Growing up in South Louisiana, the Black church was a large part of my childhood. My mother was incredibly religious; we were a member of three churches and Sunday was our busiest day of the week. As exhausting as that was, I am still reminded of the powerful sermons and the moving music. The Black church, however, is so much more than that; it is the bedrock of the Black community, a hospital for healing, a center for community engagement, and a great organizer for political activism.
Reverend William J. Barker, II creates a beautiful history of his political engagement through his book, The Third Reconstruction. To him, religion is not an excuse to stay away from politics, but is the very call to politics, an obligation that truly defines what it means to be a religious leader: to make the lives of the people surrounding you better. He talks about his early work of establishing a union in a small town in North Carolina, heading the state’s NAACP, working in defense of public education, and fighting for marriage equality. All the while, the echoing chorus seems to be that the work for justice will never be completed; it is a laborious process, and it requires a willingness not only to stand up for the issues that are important to you, but also the issues of importance for others. Each chapter is a stage used to highlight the importance of fusion coalitions.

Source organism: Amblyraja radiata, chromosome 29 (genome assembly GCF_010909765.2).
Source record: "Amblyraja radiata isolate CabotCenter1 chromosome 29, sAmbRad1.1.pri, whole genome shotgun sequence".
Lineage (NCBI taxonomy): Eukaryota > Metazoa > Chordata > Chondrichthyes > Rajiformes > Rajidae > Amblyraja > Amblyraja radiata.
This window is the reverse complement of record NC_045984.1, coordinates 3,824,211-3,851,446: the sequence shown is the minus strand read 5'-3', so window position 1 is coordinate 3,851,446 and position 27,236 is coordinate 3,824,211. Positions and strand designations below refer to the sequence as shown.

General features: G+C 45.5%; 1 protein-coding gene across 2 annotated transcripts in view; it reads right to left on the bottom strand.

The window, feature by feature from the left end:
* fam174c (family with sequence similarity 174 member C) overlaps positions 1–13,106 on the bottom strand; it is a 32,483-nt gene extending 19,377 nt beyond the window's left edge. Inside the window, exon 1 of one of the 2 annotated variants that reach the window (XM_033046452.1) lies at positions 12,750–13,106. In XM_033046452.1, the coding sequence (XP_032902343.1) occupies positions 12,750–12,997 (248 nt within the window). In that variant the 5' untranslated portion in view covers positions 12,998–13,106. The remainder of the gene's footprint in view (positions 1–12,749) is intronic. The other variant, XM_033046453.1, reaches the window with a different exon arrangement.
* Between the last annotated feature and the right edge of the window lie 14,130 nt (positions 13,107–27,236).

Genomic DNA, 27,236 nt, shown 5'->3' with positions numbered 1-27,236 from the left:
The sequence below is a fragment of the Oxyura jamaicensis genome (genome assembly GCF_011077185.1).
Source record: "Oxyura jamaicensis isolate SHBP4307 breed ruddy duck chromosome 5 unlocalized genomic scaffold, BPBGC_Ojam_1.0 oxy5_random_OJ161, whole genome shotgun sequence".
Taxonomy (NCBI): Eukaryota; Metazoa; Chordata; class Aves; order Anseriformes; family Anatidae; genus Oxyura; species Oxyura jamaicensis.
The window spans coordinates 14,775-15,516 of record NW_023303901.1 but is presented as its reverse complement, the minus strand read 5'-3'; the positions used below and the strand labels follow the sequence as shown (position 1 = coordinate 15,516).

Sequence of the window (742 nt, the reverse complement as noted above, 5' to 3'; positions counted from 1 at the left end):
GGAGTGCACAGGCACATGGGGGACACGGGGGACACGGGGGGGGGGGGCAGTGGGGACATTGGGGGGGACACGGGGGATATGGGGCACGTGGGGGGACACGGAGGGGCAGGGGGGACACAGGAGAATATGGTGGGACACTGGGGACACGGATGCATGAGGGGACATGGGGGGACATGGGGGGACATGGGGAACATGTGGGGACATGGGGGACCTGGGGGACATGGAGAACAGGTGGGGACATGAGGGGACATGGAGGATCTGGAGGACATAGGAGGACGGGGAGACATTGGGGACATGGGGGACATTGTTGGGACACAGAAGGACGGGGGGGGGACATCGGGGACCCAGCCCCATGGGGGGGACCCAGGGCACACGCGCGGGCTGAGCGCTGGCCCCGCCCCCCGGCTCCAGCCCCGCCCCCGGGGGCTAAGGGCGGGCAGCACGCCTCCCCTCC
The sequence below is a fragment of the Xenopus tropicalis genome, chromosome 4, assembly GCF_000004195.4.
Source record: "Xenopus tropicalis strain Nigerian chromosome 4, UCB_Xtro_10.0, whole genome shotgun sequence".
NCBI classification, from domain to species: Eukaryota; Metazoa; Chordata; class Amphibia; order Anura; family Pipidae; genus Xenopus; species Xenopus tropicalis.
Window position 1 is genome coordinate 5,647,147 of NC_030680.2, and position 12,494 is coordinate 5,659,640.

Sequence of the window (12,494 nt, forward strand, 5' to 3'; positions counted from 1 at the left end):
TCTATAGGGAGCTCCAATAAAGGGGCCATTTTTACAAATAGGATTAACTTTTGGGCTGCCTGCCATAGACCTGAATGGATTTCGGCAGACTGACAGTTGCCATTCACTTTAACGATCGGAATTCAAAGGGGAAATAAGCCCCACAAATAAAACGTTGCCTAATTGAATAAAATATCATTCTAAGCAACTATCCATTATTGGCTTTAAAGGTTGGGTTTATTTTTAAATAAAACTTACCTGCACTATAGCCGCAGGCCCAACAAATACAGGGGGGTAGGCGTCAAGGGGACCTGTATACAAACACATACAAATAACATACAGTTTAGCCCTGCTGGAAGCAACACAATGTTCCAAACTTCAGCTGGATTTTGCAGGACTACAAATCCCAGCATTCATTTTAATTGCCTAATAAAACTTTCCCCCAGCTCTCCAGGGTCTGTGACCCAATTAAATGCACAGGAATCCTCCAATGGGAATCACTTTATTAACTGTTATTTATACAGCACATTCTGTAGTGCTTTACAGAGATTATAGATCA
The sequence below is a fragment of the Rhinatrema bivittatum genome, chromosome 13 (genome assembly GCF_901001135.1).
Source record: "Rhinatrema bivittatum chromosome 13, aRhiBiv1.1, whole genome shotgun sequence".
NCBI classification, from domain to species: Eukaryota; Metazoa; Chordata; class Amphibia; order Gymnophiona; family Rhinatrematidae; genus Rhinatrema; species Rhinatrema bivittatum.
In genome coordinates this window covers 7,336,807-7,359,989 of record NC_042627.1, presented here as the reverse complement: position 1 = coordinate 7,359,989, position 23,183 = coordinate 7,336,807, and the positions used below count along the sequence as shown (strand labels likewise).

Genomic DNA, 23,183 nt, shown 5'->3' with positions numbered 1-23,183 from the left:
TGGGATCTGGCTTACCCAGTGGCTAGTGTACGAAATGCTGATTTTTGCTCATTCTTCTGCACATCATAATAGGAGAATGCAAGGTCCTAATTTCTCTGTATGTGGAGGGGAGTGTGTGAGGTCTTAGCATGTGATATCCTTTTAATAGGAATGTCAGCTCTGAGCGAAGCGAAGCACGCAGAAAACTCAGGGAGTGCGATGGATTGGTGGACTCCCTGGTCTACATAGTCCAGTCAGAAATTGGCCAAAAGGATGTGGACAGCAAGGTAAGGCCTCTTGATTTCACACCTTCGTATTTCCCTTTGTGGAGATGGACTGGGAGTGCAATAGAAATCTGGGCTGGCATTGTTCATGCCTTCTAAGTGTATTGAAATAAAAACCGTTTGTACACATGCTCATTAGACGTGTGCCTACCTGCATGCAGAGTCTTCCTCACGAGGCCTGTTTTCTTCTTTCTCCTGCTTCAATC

Dr. King said that the arc is long but it bends toward justice. Reverend Barker would extend that metaphor and say while it bends toward justice, each and every one of us is responsible in ensuring its bend. The war isn’t over; celebrating victories are fine, but the Reverend uses his book to remind folks that we are called to stay engaged in the struggle.
I highly recommend this book. It’s an encouraging piece of work that has helped me understand why some of my passions and interests are linked to the church. Most importantly, this book reminds me and others to keep on keepin’ on. We must stay woke.